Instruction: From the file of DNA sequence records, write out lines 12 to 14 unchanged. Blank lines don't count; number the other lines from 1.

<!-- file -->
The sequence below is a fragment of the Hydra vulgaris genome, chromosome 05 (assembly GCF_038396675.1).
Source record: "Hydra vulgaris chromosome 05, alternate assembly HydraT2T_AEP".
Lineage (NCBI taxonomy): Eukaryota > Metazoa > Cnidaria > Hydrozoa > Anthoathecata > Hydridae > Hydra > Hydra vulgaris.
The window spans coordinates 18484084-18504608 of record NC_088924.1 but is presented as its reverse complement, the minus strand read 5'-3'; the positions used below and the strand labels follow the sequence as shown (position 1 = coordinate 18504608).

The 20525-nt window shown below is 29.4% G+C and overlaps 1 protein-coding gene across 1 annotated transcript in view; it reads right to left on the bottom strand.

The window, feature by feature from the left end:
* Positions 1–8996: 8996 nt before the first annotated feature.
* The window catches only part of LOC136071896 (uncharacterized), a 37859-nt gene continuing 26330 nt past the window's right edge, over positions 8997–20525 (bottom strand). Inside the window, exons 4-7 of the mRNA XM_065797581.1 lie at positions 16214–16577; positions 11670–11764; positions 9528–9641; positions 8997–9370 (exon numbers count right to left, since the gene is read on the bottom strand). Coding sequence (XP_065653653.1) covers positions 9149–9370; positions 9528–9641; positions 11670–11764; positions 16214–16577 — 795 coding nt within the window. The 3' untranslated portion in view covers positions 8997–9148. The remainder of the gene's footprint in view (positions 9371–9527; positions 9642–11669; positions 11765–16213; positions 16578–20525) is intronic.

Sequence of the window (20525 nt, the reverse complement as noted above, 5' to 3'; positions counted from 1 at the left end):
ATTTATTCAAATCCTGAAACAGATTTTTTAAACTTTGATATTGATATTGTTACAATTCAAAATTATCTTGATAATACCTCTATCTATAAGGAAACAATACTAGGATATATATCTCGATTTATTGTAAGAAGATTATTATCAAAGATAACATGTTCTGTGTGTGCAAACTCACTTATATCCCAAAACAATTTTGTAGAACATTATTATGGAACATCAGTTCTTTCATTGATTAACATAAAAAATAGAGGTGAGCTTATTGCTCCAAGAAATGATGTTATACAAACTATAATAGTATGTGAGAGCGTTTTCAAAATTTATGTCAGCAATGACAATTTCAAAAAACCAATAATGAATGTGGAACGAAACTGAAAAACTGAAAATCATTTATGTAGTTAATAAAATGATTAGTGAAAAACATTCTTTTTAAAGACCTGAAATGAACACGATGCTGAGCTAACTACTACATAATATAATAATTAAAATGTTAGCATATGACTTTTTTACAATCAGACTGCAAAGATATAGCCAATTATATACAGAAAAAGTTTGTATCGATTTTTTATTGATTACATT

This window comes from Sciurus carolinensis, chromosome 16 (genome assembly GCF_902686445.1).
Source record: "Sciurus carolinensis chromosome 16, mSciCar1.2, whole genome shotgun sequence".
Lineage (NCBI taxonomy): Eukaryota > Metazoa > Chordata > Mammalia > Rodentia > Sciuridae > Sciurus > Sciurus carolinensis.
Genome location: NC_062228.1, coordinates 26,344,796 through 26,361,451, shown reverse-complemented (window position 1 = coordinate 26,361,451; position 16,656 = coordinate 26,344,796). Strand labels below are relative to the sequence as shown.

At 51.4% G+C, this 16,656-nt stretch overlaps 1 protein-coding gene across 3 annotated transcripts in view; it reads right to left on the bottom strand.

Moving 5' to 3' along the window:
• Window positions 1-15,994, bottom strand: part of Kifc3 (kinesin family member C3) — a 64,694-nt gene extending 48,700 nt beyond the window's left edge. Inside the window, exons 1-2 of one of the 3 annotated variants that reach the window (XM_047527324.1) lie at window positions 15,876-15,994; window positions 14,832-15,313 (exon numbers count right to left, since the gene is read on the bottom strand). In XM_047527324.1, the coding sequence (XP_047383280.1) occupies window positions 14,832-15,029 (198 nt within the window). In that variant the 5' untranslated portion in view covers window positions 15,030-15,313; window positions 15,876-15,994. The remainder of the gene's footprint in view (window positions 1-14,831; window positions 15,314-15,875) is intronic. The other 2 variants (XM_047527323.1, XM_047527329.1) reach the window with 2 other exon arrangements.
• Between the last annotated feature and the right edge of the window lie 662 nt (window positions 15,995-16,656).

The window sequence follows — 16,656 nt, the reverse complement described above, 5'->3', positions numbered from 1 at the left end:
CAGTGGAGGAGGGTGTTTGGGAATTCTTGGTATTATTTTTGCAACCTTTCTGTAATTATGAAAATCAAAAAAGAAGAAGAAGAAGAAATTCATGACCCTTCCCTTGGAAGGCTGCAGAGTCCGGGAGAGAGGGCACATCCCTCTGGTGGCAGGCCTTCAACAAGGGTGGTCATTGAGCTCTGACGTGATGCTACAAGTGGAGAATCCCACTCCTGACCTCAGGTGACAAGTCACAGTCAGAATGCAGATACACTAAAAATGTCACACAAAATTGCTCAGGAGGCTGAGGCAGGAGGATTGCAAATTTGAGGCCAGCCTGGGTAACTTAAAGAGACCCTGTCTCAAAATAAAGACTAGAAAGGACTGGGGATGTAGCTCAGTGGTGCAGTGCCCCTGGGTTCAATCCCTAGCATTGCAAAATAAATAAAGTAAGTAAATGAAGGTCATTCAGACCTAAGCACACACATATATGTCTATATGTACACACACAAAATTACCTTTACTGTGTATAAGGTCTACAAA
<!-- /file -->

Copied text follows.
Source record: "Sciurus carolinensis chromosome 16, mSciCar1.2, whole genome shotgun sequence".
Lineage (NCBI taxonomy): Eukaryota > Metazoa > Chordata > Mammalia > Rodentia > Sciuridae > Sciurus > Sciurus carolinensis.
Genome location: NC_062228.1, coordinates 26,344,796 through 26,361,451, shown reverse-complemented (window position 1 = coordinate 26,361,451; position 16,656 = coordinate 26,344,796). Strand labels below are relative to the sequence as shown.